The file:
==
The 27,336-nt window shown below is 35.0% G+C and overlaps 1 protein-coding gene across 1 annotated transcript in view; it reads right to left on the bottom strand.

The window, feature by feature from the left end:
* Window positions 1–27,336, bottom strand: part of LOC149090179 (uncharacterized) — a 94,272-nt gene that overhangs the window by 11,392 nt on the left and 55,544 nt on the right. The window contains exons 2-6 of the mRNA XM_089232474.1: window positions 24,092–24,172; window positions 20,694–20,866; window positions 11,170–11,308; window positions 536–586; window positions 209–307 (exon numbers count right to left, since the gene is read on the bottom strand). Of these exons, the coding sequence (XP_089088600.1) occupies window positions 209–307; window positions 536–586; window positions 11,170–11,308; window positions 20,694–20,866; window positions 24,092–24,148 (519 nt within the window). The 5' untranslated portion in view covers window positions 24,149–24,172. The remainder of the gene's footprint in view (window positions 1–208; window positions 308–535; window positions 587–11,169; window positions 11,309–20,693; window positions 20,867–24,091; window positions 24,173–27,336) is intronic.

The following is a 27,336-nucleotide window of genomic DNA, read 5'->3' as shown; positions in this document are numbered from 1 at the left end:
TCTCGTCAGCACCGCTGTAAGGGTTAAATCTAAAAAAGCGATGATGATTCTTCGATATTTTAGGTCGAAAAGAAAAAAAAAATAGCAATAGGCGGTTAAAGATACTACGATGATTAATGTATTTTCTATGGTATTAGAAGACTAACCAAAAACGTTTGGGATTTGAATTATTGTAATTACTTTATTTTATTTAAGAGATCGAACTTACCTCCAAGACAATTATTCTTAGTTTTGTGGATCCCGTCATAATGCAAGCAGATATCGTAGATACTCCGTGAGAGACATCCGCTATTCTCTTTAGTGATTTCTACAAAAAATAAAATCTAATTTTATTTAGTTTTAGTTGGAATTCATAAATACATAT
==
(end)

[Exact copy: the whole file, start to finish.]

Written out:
The 27,336-nt window shown below is 35.0% G+C and overlaps 1 protein-coding gene across 1 annotated transcript in view; it reads right to left on the bottom strand.

The window, feature by feature from the left end:
* Window positions 1–27,336, bottom strand: part of LOC149090179 (uncharacterized) — a 94,272-nt gene that overhangs the window by 11,392 nt on the left and 55,544 nt on the right. The window contains exons 2-6 of the mRNA XM_089232474.1: window positions 24,092–24,172; window positions 20,694–20,866; window positions 11,170–11,308; window positions 536–586; window positions 209–307 (exon numbers count right to left, since the gene is read on the bottom strand). Of these exons, the coding sequence (XP_089088600.1) occupies window positions 209–307; window positions 536–586; window positions 11,170–11,308; window positions 20,694–20,866; window positions 24,092–24,148 (519 nt within the window). The 5' untranslated portion in view covers window positions 24,149–24,172. The remainder of the gene's footprint in view (window positions 1–208; window positions 308–535; window positions 587–11,169; window positions 11,309–20,693; window positions 20,867–24,091; window positions 24,173–27,336) is intronic.

The following is a 27,336-nucleotide window of genomic DNA, read 5'->3' as shown; positions in this document are numbered from 1 at the left end:
TCTCGTCAGCACCGCTGTAAGGGTTAAATCTAAAAAAGCGATGATGATTCTTCGATATTTTAGGTCGAAAAGAAAAAAAAAATAGCAATAGGCGGTTAAAGATACTACGATGATTAATGTATTTTCTATGGTATTAGAAGACTAACCAAAAACGTTTGGGATTTGAATTATTGTAATTACTTTATTTTATTTAAGAGATCGAACTTACCTCCAAGACAATTATTCTTAGTTTTGTGGATCCCGTCATAATGCAAGCAGATATCGTAGATACTCCGTGAGAGACATCCGCTATTCTCTTTAGTGATTTCTACAAAAAATAAAATCTAATTTTATTTAGTTTTAGTTGGAATTCATAAATACATAT